The Four Tasks of a Mentor


Young leaders will not be developed in large crowds but through life-on-life mentoring relationships with established leaders.

I recently finished a mentoring session with a college student. Our time together was pure joy to me. This student, Justin, is smart, hungry to grow and wants to invest his life in a worthy cause that will somehow improve the world. You got to love it.

I was reminded again of a value I've embraced for years. Young leaders will not be developed in massive crowds at a conference, but through life-on-life mentoring relationships with established leaders. So, I decided to list for you below the 4 actions I think a mentor should employ as they invest in a young person.

Mentors — Here are your 4 jobs to empower a young person:

1. Expose
We must expose them to gifted people; people who are different; to environments and cultures that are different. Exposure to new people and arenas broaden them. By furnishing experiences like this, they grow.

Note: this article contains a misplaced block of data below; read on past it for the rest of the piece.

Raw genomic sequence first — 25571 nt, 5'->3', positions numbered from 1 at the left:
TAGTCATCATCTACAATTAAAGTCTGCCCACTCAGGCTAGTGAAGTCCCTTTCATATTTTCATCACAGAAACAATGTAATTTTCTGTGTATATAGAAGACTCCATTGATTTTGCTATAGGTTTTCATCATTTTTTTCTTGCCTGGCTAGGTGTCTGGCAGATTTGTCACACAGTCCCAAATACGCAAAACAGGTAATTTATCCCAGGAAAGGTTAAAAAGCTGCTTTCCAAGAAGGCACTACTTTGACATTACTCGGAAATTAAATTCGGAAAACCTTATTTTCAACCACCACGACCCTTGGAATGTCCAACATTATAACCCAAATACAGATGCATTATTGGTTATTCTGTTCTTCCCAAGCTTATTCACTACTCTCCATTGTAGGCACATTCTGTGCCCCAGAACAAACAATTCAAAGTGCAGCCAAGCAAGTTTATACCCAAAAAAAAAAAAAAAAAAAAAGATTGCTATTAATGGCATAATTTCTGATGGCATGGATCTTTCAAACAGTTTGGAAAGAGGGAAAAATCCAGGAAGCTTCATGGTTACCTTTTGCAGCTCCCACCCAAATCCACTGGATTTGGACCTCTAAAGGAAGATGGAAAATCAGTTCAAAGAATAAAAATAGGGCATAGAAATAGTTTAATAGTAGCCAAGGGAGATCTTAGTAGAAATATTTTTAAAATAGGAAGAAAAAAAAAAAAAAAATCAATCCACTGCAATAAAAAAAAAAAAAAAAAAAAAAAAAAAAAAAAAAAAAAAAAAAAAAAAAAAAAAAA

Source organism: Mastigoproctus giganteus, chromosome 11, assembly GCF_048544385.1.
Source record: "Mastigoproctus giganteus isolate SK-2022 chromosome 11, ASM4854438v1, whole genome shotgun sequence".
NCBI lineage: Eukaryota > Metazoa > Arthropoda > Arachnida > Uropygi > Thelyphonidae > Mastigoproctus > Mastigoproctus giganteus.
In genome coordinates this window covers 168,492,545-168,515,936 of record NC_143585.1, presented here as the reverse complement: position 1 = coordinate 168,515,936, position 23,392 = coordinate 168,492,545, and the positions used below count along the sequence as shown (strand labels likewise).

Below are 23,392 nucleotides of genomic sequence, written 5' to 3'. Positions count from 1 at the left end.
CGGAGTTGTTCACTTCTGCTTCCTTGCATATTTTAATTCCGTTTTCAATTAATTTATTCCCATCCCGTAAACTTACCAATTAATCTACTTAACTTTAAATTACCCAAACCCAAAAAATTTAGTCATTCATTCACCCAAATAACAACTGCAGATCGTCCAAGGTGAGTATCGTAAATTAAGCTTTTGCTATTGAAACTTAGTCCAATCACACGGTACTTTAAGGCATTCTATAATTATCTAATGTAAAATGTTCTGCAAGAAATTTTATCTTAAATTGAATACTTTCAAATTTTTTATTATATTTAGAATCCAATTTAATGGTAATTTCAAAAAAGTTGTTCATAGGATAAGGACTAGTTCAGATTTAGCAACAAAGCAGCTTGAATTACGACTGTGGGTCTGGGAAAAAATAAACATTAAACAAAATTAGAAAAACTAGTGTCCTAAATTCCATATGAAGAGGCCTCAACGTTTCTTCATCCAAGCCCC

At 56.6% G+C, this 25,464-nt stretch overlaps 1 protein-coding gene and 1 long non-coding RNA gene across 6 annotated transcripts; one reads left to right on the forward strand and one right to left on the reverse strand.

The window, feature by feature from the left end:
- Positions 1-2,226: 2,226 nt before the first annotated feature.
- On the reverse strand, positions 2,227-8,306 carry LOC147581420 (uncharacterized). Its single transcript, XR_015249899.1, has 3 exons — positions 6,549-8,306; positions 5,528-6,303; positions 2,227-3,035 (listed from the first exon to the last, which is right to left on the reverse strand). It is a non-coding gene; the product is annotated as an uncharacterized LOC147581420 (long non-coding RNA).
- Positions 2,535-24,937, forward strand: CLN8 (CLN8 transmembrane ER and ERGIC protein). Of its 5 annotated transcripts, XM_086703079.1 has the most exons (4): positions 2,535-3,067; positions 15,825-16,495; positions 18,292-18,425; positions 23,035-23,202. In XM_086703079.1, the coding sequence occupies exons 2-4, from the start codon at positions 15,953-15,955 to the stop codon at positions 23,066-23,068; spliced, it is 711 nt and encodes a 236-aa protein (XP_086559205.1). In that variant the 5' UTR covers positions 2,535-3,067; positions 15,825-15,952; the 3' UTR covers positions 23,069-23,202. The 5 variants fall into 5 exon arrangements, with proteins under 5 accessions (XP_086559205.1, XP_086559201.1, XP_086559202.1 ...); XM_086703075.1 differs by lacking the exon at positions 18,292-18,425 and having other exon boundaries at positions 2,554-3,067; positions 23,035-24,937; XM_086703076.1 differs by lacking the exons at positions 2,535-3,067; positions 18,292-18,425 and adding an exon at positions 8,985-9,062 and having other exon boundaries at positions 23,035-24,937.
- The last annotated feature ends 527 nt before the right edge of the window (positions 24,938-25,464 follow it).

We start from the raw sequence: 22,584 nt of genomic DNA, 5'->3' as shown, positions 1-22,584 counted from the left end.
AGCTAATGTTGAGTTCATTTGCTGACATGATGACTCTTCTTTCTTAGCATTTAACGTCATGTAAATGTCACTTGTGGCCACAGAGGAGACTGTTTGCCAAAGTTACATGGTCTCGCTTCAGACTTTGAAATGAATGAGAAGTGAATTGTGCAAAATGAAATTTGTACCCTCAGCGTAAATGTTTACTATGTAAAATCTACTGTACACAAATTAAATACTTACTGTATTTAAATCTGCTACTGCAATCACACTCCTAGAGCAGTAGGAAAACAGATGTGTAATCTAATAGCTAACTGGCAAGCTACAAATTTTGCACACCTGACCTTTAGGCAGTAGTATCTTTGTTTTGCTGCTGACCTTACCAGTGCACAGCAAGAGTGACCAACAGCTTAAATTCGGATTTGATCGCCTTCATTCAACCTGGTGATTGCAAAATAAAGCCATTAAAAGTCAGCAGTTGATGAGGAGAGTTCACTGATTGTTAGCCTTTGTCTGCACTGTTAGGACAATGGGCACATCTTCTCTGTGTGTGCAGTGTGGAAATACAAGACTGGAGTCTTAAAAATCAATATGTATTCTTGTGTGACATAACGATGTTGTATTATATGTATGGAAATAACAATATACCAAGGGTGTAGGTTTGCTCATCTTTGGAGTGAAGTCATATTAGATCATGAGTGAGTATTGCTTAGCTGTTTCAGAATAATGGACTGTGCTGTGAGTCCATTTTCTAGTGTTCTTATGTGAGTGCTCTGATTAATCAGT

2. Explain
We must help them interpret their life experiences. We must not just teach them what to think but how to think. We must help them understand who they are and where they’re strengths lie.

3. Exemplify
We must let them see a model of healthy leadership. I am always hopeful I can model good leadership, but it doesn’t stop there. I introduce them to other leaders who they can interview and watch.

4. Evaluate
We must gain permission to tell them the truth. A mentor must: Converse, model, apprentice, and debrief. This means after we experience a new person or environment, we assess what we saw and heard.

Are you doing any of these with someone from the next generation?

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